Today’s post is gonna be about racism. More specifically, it’s about how I’m a racist. Fun times.
Of the many comic book characters that have yet to make it into theaters as contemporary film adaptations, one of the most perplexing is Wonder Woman. As far as I’m concerned, a well-executed Wondy movie would do nothing but make fat stacks of phat cash. It’s a perfect movie. Wondy’s hot, which brings in the kiddie crowd (and also the pervs). Wondy also kicks a lot of ass, which brings in the action flick aficionados. On top of that, Wondy’s a strong female character, which would give girls a reason to show up. That deafening din you hear is the sound of cash registers ka-chinging.
The trouble with any kind of Wonder Woman movie is that the character is a right pain in the ass to correctly cast. Wondy has to be beautiful, but she also has to carry herself with a grace and regalness many contemporary actresses can’t pull off. Wondy also has to be large enough in stature to convincingly beat people (meaning a lot of dudes) down. And she should be able to emote, which means the role calls for a real actress and not just some chick who looks hot in the suit. Some of the rumors that I’ve heard about the casting have been laughably bad. Megan Fox? Seriously? She can’t act and I don’t believe she could beat her way out of a wet paper bag. Jessica Biel could work. Maybe. Gina Carano surely fits the bill physically, but she doesn’t have the acting chops. Besides, I want to see her play She-Hulk.
Then, earlier this week, I read somewhere that a fan movement is trying to get Gina Torres cast as Wonder Woman. It’s really quite perfect. Torres is gorgeous, but she’s also capable of convincing ass-kickery, and she has the regal, distinguished quality Wondy should exude. A home run, I thought. Why didn’t this occur to me before? The answer hit me square in the face, and I was less than proud of myself. I’d never considered Torres for Wondy because she’s African-American.
The problem with being a comics fan is that there is a tendency to get too attached to every little detail of a character’s reality. The way a character talks, how they act in a certain situation, what a character looks like: these can all become sticking points. And that’s kinda stupid. There’s no reason why the fact that a character that is one ethnicity in the comics means he or she can’t be another ethnicity in the movies. Unless said character’s ethnicity is a vital part of why he or she behaves or influences his or her actions, skin color should be interchangeable.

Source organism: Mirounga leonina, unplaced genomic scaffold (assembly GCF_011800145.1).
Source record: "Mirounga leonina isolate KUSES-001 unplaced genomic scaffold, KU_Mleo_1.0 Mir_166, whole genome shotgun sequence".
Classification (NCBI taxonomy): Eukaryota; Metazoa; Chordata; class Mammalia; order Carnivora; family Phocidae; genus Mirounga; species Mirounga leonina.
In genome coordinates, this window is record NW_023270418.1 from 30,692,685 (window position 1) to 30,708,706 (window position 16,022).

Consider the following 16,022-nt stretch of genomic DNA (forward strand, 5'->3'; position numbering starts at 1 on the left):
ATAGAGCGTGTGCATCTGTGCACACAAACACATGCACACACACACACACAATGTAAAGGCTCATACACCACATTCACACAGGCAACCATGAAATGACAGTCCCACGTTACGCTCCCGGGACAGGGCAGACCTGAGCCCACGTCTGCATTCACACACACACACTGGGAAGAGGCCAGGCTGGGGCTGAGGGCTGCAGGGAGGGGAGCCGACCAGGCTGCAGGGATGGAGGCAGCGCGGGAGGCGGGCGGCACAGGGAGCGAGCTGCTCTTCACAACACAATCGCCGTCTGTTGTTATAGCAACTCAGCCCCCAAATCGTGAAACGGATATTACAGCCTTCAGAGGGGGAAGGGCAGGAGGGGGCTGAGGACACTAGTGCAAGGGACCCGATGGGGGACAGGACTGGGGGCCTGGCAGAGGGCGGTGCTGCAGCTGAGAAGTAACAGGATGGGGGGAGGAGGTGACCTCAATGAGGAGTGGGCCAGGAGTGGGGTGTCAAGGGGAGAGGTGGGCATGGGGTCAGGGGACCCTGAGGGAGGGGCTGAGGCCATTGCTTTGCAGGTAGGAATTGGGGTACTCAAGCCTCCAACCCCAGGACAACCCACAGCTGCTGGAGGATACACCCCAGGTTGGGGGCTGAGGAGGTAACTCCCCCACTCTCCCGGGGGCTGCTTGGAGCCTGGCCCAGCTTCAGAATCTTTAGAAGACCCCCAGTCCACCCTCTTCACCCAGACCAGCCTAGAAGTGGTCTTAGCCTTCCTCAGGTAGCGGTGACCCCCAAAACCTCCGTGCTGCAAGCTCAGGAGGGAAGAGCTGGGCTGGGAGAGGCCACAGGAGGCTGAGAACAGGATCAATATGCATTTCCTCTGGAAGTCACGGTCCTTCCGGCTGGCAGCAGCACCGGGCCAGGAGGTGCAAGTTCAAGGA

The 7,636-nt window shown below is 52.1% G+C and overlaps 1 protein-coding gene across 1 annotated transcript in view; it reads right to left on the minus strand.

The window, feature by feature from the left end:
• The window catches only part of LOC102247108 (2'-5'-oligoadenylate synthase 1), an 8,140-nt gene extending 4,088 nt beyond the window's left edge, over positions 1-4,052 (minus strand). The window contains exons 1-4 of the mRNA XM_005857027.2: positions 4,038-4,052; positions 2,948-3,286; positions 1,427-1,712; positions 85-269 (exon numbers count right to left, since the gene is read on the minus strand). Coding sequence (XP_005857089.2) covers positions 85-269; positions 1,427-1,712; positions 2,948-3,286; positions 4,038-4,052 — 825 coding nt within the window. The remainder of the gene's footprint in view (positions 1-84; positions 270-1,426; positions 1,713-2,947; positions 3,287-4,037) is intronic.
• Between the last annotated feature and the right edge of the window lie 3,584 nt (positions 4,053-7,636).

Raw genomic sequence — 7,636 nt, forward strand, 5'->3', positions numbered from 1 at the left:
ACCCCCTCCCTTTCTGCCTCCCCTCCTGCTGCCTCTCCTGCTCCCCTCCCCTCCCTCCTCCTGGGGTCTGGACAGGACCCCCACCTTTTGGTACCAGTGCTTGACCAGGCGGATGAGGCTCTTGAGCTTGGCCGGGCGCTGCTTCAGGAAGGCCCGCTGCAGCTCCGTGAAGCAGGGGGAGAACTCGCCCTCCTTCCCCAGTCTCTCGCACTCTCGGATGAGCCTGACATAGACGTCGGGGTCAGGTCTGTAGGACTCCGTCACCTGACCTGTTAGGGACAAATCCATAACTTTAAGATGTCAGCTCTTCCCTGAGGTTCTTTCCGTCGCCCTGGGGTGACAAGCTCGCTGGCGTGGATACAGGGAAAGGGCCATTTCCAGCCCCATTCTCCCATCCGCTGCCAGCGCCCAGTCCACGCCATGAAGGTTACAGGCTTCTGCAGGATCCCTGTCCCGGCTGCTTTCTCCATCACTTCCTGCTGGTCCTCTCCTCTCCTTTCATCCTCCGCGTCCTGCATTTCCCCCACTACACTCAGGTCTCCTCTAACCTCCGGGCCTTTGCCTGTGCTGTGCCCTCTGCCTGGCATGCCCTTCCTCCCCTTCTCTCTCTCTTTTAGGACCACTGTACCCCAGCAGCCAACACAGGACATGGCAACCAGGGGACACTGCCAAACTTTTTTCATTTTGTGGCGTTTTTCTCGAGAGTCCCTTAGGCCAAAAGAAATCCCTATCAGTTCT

Which is why my inability to see an African-American woman as Wonder Woman bothers me so much. As long as the character is right, there should be no reason why what said character looks like should bug me. As long as Wondy acts like Wondy should act and kicks ass like Wondy kicks ass, it just doesn’t matter what color her skin is.
And it’s not like Hollywood hasn’t done something like this before. Kingpin’s always been a big, fat white dude in the comics, but in the movie, they cast Michael Clarke Duncan. The result? Well, MCD’s performances was actually one of the best things about that movie. By the end of the film, you’re not thinking Goddamn those ass hats for making Kingpin black. You’re thinking, that was a great performance and I’d like to see more of Michael Clarke Duncan as Kingpin.
I imagine the same thing would happen with Gina Torres as Wondy. I think she’d be great, and I bet it would set the bar for female-led comic book movies. I’m also a little ashamed I let a little thing like skin tone affect my thought process on this. We like to say things like movies are just entertainment, but they can be a barometer for how our society has evolved. And seeing that there are still too few African-American female-led comic book flicks, I think Gina Torres (or any other African-American woman) as Wonder Woman would be an epic step forward.